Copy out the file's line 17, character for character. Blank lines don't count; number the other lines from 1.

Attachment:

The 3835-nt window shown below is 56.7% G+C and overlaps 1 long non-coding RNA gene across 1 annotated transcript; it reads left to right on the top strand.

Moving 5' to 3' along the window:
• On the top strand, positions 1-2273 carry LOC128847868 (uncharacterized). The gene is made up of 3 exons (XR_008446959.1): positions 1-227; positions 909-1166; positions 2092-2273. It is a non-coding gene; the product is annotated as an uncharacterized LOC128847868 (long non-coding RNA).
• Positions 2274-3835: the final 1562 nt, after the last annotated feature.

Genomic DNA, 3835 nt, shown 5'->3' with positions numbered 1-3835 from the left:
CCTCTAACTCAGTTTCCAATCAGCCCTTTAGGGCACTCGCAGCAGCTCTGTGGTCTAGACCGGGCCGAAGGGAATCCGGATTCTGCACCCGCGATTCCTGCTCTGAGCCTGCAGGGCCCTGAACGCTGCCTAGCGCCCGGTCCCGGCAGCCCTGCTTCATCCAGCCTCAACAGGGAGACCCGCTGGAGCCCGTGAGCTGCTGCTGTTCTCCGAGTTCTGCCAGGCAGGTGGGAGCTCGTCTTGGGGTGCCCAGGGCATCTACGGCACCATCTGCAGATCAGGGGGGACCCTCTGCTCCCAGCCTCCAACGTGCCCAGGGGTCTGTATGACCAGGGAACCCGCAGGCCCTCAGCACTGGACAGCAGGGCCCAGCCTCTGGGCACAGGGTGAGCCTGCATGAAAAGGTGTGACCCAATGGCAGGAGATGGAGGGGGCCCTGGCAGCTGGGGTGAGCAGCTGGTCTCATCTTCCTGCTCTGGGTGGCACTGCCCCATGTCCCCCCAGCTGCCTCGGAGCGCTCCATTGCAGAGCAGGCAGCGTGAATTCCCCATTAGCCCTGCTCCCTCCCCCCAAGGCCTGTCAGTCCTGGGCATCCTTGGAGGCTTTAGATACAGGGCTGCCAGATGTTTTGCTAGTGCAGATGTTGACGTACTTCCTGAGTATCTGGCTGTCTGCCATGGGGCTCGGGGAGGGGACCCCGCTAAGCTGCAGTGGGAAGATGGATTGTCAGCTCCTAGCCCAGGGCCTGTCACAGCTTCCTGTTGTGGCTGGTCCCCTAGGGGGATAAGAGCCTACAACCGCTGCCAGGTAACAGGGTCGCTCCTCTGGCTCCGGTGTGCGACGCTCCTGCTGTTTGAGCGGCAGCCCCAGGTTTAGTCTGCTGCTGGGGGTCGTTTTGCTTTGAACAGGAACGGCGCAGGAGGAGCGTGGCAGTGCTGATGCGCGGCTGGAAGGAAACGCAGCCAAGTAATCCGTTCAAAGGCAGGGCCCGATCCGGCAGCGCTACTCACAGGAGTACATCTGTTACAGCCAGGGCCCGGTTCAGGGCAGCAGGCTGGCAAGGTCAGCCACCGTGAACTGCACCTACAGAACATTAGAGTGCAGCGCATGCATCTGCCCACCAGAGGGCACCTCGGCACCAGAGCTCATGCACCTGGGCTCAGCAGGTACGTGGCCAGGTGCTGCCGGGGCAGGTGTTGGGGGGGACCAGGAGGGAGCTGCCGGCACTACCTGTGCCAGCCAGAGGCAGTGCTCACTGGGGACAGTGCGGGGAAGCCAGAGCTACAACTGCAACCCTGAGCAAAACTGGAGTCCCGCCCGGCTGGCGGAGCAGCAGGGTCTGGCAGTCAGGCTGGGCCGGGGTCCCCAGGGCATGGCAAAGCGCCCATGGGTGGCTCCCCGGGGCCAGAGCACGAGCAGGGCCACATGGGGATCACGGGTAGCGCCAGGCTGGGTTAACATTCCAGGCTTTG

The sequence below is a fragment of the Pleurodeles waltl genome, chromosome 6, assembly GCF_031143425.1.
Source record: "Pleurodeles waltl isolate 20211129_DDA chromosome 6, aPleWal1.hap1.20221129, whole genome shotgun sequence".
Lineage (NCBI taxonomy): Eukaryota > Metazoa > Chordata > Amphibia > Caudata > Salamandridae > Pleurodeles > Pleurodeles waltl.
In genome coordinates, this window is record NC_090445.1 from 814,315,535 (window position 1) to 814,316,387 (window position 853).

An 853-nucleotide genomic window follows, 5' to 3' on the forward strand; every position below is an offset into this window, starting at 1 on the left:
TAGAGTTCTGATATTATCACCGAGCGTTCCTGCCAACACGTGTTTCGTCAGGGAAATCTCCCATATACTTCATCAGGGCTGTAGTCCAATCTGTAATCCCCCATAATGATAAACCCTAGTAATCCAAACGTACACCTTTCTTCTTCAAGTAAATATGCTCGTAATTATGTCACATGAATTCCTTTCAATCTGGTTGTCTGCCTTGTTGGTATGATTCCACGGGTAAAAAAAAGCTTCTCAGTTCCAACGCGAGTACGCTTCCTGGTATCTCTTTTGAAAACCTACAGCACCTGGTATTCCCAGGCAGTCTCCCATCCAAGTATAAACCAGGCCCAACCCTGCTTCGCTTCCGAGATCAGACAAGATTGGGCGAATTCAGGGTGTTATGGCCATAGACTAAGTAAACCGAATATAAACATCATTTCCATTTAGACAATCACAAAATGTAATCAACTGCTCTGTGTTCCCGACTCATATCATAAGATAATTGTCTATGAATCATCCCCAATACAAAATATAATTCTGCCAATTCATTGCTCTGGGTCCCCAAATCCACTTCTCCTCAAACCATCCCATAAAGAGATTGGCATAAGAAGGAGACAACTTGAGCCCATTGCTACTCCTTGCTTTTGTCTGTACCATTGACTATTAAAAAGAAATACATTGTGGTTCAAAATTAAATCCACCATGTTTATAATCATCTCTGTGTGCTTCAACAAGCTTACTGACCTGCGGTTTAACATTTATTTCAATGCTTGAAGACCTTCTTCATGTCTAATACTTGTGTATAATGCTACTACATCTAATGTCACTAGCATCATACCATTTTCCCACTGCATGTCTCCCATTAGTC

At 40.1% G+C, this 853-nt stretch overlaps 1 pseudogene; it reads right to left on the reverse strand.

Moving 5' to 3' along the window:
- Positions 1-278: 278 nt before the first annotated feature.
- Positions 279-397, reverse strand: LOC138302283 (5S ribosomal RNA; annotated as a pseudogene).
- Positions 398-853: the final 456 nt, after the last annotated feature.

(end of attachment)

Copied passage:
- Positions 398-853: the final 456 nt, after the last annotated feature.